Now, your parents probably aren't sending you to bring snacks to people on a battlefield, right? And you're not probably going to run into some nine foot tall giant challenging you to a fight on the way home from school. But that doesn't mean you don't have challenges, and some might feel like a battle with a giant.

Over the next few weeks, we're going to be talking about David, and also reading this great book, Invasion. The kid in this book, Colt McAlister, is a lot like David—except instead of fighting a giant, he has to fight against evil alien creatures called Thule, who are trying to take over the world. Colt is in training to become an agent for CHAOS, an agency fights alien invaders. Pretty soon Colt finds himself in the midst of a battle not just to save his own life, but to save the planet from aliens who he once thought only existed in comic books and video games.
Just like David in the Bible, Colt is the youngest of his brothers. He inexperienced, and he definitely has never fought aliens before, but he prevails with God's help. He overcomes a lot of really tough situations to fight against the Thule.

Over the next four weeks, we're going to talk about God helps us when we face difficult situations.

What are the giants in your life—the challenges that seem overwhelming or difficult? How could you ask God for help with them?
How can we act like David did, as we face our own challenges? When you face scary or difficult situations, do you tend to act like David, or do you turn into a monster like Goliath?

What are some ways God could help you? A lot of times, God gives us other people to help us. He might send a friend to talk to, or someone who has been through exactly what you're going through and knows how to handle it. What are some ways God has helped you in the past?

Today, you are going to become CHAOS agents, ready to fight against the Thule. This activity will prepare you for the activities in coming weeks. You'll design and create ID cards with your photo on them. You can download the ID card template here.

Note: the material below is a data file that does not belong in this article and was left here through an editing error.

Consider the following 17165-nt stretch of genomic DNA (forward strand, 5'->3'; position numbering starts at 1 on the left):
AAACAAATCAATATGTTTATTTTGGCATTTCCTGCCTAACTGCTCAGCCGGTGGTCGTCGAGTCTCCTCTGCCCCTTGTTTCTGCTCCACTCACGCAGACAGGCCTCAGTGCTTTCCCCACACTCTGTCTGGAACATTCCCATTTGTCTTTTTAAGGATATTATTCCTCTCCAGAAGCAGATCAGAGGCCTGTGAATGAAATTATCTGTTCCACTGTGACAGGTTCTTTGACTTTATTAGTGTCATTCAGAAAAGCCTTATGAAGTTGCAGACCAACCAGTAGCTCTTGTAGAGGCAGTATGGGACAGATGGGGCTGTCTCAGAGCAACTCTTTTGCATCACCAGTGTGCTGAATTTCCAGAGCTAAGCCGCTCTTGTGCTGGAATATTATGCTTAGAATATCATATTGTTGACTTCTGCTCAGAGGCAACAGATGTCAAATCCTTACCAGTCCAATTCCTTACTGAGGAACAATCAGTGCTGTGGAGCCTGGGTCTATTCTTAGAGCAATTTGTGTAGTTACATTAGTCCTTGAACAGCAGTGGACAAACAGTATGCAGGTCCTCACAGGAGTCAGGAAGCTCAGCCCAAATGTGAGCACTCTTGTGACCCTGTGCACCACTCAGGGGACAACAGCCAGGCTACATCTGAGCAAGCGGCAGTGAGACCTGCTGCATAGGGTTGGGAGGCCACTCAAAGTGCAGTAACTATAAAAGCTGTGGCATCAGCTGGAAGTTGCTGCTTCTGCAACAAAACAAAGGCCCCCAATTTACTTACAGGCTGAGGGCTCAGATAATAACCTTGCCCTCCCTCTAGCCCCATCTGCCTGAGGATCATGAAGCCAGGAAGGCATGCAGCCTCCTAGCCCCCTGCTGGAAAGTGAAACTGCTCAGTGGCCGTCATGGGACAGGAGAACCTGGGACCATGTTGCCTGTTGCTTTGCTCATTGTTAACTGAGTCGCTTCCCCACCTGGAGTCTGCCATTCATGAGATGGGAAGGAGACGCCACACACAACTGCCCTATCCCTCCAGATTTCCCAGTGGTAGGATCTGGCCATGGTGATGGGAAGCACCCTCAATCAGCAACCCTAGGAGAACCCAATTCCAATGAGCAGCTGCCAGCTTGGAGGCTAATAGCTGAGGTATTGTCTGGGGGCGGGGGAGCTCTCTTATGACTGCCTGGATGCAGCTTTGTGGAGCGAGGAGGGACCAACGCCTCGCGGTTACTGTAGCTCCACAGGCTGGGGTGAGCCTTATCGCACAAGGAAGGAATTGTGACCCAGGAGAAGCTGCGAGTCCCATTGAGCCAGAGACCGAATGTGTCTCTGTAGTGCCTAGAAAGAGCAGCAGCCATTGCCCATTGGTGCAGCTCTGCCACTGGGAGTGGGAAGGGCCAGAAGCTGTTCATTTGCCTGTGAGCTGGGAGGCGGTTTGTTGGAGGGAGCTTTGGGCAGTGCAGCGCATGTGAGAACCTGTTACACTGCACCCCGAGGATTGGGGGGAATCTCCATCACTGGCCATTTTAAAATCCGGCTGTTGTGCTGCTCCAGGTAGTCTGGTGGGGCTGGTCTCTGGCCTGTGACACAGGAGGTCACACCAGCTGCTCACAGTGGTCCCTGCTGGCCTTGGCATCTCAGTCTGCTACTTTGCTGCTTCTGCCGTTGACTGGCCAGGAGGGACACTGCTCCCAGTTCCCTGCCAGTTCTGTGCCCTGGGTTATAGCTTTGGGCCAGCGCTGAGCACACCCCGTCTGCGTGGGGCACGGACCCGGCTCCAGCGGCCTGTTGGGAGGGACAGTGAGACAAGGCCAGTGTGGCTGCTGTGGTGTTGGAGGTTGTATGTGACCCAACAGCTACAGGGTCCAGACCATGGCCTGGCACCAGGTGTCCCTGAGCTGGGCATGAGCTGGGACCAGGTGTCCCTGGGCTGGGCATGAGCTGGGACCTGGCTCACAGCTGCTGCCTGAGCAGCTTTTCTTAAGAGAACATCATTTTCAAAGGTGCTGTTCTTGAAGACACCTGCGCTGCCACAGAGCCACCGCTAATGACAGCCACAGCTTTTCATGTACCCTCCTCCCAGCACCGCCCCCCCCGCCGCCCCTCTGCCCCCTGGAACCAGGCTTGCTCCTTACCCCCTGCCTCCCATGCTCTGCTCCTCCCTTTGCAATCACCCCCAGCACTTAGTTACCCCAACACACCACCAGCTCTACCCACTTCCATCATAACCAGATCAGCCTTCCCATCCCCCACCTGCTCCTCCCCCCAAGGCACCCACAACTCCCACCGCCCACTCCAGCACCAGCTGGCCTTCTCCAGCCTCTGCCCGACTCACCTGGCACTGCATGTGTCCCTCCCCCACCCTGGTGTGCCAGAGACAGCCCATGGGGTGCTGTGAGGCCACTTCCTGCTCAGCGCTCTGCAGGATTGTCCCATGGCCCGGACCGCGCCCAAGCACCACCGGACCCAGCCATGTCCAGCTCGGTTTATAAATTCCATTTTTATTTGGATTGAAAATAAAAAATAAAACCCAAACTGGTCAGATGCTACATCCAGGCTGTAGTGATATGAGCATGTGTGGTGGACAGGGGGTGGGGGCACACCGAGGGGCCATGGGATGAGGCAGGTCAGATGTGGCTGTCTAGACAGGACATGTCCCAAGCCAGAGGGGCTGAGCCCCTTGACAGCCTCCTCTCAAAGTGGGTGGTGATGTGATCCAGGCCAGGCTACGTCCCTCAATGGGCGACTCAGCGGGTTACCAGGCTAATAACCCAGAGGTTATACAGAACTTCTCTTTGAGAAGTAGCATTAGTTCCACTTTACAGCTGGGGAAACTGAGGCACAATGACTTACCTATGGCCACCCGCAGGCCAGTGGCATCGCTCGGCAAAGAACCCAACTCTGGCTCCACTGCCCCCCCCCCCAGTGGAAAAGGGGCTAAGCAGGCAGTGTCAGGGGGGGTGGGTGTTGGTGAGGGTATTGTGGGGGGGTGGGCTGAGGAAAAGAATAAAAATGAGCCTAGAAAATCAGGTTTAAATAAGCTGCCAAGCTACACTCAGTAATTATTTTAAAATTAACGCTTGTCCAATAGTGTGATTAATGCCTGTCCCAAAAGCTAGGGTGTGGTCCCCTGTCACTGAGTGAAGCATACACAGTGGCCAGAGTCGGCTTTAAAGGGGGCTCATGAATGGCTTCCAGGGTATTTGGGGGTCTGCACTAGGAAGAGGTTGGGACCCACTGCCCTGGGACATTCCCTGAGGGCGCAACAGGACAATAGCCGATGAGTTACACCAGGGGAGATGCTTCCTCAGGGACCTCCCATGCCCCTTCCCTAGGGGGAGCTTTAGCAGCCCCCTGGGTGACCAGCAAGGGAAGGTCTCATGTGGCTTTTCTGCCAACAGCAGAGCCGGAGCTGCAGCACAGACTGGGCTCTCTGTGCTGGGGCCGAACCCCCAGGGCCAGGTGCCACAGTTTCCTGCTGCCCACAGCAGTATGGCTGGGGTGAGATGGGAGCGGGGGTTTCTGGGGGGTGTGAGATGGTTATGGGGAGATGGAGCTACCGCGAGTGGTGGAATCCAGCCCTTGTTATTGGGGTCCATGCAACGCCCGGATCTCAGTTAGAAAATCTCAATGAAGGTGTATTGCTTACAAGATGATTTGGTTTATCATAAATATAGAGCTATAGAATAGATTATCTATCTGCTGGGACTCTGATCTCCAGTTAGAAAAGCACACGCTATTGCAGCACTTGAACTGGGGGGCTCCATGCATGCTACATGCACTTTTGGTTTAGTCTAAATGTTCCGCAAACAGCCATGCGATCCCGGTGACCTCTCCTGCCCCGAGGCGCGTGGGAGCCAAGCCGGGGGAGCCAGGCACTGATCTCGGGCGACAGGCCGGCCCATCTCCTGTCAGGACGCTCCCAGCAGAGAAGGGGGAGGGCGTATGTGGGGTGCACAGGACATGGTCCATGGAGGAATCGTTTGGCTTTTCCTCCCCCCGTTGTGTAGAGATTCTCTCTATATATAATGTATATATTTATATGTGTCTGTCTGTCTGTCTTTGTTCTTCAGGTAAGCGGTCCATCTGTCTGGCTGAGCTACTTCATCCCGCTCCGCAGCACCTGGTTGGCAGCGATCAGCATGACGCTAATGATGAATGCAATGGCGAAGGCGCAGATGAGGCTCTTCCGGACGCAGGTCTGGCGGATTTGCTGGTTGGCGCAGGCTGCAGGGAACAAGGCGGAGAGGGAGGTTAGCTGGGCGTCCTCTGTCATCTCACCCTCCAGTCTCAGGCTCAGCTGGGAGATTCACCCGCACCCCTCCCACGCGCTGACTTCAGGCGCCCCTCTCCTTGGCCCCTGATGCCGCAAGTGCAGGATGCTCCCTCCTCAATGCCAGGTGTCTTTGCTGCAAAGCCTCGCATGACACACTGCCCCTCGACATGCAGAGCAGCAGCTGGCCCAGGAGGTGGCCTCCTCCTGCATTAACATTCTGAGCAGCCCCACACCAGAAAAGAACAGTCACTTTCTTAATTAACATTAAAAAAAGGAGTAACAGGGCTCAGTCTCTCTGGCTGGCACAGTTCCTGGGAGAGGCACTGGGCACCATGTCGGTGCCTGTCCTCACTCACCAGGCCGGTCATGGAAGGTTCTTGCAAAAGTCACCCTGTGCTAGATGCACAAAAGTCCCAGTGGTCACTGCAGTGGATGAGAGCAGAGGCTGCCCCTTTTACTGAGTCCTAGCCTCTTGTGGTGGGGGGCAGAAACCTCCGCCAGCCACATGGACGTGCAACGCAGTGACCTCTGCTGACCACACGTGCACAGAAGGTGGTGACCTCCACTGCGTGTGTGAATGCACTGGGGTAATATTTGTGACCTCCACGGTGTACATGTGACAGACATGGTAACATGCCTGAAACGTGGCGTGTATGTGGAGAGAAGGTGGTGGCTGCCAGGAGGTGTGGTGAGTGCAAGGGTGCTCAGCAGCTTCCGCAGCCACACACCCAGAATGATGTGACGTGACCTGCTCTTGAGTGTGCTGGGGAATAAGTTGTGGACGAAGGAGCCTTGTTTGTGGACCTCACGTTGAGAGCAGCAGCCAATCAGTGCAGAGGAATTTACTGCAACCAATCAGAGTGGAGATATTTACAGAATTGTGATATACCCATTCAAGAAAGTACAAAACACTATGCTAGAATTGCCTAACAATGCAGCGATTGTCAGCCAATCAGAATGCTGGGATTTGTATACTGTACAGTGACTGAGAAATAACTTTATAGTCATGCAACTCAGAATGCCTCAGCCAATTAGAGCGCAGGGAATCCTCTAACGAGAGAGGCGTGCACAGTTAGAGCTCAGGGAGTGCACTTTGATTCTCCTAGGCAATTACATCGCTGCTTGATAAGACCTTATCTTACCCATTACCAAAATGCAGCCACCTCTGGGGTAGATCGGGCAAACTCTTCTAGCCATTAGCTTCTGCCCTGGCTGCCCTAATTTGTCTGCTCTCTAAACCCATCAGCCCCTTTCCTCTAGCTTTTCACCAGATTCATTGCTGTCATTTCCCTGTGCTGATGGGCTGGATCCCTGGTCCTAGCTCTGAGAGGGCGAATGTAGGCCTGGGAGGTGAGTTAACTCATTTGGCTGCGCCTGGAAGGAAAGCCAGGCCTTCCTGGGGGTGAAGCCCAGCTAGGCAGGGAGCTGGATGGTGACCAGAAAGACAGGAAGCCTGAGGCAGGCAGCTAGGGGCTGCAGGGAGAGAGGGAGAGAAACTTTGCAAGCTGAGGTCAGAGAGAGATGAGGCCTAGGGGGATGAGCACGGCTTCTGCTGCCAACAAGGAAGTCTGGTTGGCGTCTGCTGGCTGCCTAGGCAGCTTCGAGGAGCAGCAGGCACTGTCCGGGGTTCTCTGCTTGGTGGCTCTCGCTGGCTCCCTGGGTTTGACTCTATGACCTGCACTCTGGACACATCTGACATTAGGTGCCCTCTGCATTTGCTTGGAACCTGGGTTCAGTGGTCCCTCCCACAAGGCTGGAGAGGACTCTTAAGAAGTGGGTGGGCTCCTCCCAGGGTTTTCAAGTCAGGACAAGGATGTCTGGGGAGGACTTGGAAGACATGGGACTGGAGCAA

On the back, you'll write down your Thule: which monster are you fighting? It's not the monster from the book or Goliath, but the situation in your life that you are battling, the struggle that feels like a monster. What is it that you are scared or worried about and need God's help to battle?

I just love when publishers offer these little extras for the reader.  It really gives parents and other groups a unique opportunity to dive deeper into the story as opposed to superficially allowing the story to carry you along.  This would make an excellent choice for homeschooling Christians or other Christian youth group.  I highly recommend reading Invasion even if you are not a Christian since it is simply an engaging, exciting and thrilling story.  If you enjoy science fiction or end of the world type scenarios, secret projects and shadow groups you should enjoy Invasion.


jsl 135x160 Bio
Twitter * Facebook
Jon Samuel Lewis is an American writer best known for the acclaimed Grey Griffins series published by Scholastic’s Orchard Books. After selling nearly a million copies in the original trilogy, Lewis and his writing partner, Derek Benz teamed with Little Brown to produce the Grey Griffins Clockwork Chronicles.
He is also the author of CHAOS Novels, a young adult adventure series that combines supernatural, science fiction, and urban fantasy to create an exciting hybrid of non-stop adventure.
Lewis has written for DC/WildStorm. He is a graduate of Arizona State University’s Walter Cronkite School of Broadcasting, and has explored an eclectic career including news reporting, radio production, animation, graphic design, web development, mural painting, speech writing, video game development, voice over work, and marketing.
He currently resides in Arizona with his wife and children.

* I received an advance copy from the publisher for purposes of review. I was in no way obligated to write a review much less a favorable one. The opinions stated herein are all my own.